This is also why these kinds of conservatives so often turn out to be racists. This misunderstanding of the Tenth Amendment was using in the nullification campaign of John Calhoun to support slavery. And after the Civil War, it went away — only to come up again in the 1950s in support of Jim Crow. These same people gloss over the far greater powers that the Fourteenth Amendment gave to the federal government. So Ed Kilgore is right that these people are indeed radicals and they want to go way back in time. But they are also neo-Confederates, and the main reason that they are is because they want the right to discriminate.

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Elections Matter: 2012 Edition

Brian BeutlerIf Mitt Romney had defeated President Barack Obama in the 2012 election, a lot of things would be very different today. Had fortunes been so reversed, Romney would likely have come into office with a lock on Congress, and thus the power to pass a big tax cut and repeal (or at least hobble) the Affordable Care Act. When the economy improved and unemployment fell below six percent much earlier than Romney promised, Republicans would have claimed credit and Romney would have faced an easy path to re-election.

Romney’s successes — or his perceived successes — would have rehabilitated the Republican party’s reputation, and the public would have once again presumed that conservatives had effective ideas about economic and fiscal policy. The New Deal consensus would have dwindled, possibly enough for Republicans to shrink, devolve, or privatize parts of the safety net. With time on their side, conservatives would have looked forward to gaining decisive control over the Supreme Court for a generation.

The first black president of the US would have left office humiliated by a white electorate, and the Democratic Party would have regressed, fearful that the country would not stand for long behind minority political leaders, and progressive social policy.

—Brian Beutler
Ignore the Cynics: 2016 Is an Extremely Important, Exciting Election

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Political Correctness Is Not Partisan

Politically CorrectEd Kilgore wrote an interesting article earlier this week, A Whole New Brand of “Political Correctness.” It is about how the coverage of Obama’s low approval ratings, and how they affect Hillary Clinton’s campaign, never discuss racism. He mentioned the Republican “Southern Strategy” is known — from statements by its own proponents — to be racist. “I’d suggest that we are now in an era where ‘political correctness’ has been turned on its head.” I’d suggest that it isn’t turned on its head. I would suggest that the idea of political correctness as some kind of liberal thing was always wrong.

You may remember back a few days, I wrote, Robert M Price and the Limits of Brilliance. In that, I talked about Price’s argument in favor of Mike Huckabee for president was based upon the fact that he would “stand against PC and Islamo-fascism.” Forget the “Islamo-fascism” — the idea that the president would take a stand against PC is just ridiculous. It is impossible in the sense that “PC” is not something legislated, but rather socially enforced. And it is such a trivial issue. Price, after all, was arguing that we don’t need to worry about Huckabee’s homophobia, because we get in return his bold stand against people looking down on Rush Limbaugh calling women whores.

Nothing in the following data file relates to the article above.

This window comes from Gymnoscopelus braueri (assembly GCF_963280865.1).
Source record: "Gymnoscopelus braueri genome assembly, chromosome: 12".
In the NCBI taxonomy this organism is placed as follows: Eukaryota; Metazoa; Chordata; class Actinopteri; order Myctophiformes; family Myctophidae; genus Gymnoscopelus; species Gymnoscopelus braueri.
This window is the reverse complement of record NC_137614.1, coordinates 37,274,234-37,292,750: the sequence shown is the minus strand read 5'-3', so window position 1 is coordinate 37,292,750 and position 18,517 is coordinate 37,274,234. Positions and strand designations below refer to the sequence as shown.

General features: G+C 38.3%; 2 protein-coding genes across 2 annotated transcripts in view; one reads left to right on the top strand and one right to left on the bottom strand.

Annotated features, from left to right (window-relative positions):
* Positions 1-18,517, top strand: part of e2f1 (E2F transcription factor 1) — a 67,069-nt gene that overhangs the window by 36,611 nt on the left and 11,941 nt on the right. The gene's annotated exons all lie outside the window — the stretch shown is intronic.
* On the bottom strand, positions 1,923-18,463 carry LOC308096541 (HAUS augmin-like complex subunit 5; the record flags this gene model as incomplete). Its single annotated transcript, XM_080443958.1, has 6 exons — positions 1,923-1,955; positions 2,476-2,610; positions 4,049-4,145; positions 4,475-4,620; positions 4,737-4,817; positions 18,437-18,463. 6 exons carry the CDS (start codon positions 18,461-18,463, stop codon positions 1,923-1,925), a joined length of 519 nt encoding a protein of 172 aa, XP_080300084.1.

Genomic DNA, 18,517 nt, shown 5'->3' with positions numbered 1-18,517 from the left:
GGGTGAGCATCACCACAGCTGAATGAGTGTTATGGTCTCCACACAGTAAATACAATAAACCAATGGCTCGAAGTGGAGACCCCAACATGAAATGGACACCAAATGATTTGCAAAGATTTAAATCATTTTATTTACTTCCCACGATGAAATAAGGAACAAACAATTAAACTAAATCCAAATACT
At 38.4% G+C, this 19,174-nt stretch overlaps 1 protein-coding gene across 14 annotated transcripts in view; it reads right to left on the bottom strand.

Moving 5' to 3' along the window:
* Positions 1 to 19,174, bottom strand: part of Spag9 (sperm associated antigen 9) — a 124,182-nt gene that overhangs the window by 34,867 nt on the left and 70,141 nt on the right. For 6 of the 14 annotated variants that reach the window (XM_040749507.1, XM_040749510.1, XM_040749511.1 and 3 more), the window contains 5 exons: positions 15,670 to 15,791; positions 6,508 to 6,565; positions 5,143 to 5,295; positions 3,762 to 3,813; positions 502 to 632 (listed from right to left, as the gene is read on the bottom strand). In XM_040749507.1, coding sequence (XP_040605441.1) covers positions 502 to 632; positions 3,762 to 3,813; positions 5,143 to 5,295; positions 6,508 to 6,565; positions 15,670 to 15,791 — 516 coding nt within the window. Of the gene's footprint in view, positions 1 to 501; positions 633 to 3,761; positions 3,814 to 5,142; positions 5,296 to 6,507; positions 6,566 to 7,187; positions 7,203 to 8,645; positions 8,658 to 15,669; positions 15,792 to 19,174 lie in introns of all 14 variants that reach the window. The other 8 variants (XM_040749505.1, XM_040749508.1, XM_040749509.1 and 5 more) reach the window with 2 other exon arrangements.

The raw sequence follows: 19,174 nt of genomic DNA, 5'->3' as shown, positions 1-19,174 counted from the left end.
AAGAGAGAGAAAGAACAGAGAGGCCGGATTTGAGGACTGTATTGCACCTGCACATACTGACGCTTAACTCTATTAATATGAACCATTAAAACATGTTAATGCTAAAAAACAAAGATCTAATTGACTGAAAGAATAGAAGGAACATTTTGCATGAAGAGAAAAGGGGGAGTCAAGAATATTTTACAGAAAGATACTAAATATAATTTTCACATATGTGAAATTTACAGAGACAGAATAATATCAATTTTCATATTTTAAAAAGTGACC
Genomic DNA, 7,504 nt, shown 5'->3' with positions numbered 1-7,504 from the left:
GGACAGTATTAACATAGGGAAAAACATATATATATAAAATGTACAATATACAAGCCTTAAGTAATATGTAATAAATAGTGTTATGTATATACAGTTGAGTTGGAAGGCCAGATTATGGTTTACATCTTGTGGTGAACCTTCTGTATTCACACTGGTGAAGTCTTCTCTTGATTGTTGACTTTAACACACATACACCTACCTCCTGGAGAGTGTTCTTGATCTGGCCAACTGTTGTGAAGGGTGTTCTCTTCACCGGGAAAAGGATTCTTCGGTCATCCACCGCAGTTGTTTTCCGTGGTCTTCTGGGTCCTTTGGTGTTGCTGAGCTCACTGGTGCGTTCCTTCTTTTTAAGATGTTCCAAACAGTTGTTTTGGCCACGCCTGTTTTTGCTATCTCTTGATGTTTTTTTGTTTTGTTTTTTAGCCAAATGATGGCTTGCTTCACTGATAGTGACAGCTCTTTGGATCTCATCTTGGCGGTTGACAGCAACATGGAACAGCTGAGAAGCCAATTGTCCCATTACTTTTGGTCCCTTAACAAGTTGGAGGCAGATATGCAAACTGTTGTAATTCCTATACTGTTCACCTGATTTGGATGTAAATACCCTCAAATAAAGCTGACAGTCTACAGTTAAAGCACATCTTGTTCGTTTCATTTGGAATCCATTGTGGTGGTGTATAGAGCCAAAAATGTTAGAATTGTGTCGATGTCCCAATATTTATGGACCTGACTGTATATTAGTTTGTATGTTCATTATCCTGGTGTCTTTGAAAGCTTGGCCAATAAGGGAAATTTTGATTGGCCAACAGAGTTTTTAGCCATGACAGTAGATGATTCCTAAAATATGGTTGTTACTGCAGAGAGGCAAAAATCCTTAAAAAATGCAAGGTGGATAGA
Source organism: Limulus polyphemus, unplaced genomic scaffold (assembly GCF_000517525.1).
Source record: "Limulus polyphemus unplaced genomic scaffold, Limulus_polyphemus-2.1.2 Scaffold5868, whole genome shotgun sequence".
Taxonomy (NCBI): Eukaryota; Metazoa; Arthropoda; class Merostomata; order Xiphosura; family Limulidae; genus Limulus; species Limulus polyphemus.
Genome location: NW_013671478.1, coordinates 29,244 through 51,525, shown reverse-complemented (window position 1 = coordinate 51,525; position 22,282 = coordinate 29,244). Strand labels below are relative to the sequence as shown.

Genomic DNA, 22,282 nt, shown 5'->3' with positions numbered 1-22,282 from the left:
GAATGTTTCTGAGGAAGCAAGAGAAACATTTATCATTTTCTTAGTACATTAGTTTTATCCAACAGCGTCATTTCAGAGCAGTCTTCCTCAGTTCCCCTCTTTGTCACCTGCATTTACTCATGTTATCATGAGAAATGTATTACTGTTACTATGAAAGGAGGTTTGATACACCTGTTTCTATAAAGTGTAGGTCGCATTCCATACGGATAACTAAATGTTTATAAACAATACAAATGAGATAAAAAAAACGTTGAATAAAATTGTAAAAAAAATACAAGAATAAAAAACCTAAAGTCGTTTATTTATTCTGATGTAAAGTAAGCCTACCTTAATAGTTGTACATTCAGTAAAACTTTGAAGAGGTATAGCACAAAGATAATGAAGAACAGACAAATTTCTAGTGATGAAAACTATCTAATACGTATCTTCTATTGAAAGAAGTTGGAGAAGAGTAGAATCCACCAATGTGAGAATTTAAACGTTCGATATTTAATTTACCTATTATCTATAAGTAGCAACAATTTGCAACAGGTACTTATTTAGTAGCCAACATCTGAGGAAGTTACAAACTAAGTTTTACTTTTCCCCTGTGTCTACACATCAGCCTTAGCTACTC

But the truth of the matter is that “political correctness” is just a name for any form of speech codes that the speaker doesn’t like. I don’t ever remember as big a bout of PC as after 9/11 and the way that almost everyone came down on any person who tried to explain why we were attacked other than with the simplistic, “They hate us for our freedom.” But this is never the kind of PC that conservatives complain about. And that’s fine. But to think that they don’t have their own speech codes is just madness.

This idea is not new. Rational Wiki even has a name for it, Conservative Correctness. It provides a classic example, “The rebranding of ‘French fries’ as ‘Freedom fries’ in the Congressional cafeteria after the French refused to support the Invasion of Iraq in 2003.” And to take it to a more official level, there is the still common use of “enhanced interrogation techniques” instead of “torture.” Or “private military contractor” instead of “mercenary.” And, of course, “pro-life” instead of “anti-choice.” There are also concerted efforts at negative PC like “pro-abortion” for “pro-choice” and “Democrat Party” instead of “Democratic Party.”

Now I assume that a lot of people would just say that these are euphemisms. But that is all that PC is. What are the non-offensive words that a group uses for contentious or disturbing subjects. For example, almost everyone uses the term “passed away” instead of “died.” That is language meant to spare the feelings of sensitive people. Can it be taken too far? Like anything else, yes. But the intention is usually good. The truth is that there are very few conservatives today who actually think it is acceptable to use the term “nigger” rather than “African American.” Everyone understands that the former term is offensive to pretty much everyone — but especially African Americans.

But here’s the thing. Since when did being polite become contentious? When it comes to our political correctness, it isn’t contentious. It is, in fact, just being polite. It is only when it is their political correctness that it becomes a bad thing. But I don’t recall scores of liberal books decrying conservative political correctness. For liberals, conservative correctness is just silly — not a threat to freedom. But for conservatives like Price, it is very serious indeed. They whine about it even while coming up with new pejoratives to call us.